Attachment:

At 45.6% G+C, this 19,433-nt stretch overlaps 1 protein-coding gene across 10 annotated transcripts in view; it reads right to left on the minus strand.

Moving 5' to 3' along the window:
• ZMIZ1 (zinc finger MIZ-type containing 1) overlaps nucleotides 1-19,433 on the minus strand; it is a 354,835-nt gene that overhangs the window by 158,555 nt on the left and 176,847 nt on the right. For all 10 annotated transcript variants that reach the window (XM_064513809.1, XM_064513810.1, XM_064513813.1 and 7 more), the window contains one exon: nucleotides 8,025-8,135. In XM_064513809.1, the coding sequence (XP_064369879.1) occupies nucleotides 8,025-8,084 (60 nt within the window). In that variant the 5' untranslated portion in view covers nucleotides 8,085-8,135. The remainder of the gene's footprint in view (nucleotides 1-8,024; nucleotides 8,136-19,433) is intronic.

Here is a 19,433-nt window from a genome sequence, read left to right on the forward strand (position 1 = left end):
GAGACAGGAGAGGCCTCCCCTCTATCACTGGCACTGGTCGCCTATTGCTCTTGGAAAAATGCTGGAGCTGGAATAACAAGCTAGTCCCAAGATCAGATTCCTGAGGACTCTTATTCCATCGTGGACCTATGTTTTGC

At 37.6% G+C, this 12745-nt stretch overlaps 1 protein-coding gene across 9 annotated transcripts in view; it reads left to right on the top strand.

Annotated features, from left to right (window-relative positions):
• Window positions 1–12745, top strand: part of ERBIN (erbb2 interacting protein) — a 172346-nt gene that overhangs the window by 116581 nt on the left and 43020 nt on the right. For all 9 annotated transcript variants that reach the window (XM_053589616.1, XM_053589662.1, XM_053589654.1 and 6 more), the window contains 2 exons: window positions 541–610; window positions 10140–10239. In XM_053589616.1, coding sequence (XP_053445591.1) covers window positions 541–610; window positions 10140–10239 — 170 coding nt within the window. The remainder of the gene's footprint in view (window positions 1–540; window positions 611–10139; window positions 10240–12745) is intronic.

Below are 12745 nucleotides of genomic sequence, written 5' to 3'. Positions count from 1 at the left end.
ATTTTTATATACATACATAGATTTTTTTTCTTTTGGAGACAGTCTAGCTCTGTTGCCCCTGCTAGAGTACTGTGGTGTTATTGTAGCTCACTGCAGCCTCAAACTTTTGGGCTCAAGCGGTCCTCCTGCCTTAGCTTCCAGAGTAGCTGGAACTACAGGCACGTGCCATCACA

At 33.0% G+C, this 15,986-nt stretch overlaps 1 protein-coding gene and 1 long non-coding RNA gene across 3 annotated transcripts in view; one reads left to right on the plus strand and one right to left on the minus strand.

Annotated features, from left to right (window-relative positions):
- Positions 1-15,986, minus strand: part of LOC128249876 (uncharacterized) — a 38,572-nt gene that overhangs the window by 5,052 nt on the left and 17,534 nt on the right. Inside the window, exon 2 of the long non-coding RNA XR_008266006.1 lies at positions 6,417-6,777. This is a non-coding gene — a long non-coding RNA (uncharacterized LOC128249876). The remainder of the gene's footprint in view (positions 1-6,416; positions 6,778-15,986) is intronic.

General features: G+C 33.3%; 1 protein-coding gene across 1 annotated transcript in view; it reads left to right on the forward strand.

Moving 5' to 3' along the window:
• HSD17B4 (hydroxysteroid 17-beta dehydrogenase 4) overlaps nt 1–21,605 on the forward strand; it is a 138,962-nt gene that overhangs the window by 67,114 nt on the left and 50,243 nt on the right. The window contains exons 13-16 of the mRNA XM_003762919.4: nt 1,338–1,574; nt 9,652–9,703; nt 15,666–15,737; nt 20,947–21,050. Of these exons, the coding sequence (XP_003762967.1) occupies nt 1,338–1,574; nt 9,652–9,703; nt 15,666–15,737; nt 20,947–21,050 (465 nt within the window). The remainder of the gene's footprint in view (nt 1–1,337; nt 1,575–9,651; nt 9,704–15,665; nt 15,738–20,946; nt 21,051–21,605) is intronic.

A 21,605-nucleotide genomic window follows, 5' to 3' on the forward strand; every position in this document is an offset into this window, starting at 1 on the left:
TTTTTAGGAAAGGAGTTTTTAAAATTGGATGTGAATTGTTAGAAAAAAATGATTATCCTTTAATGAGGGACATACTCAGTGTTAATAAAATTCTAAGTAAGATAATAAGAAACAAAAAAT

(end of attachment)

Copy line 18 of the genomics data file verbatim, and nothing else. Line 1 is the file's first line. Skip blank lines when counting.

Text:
TTTTTAGGAAAGGAGTTTTTAAAATTGGATGTGAATTGTTAGAAAAAAATGATTATCCTTTAATGAGGGACATACTCAGTGTTAATAAAATTCTAAGTAAGATAATAAGAAACAAAAAAT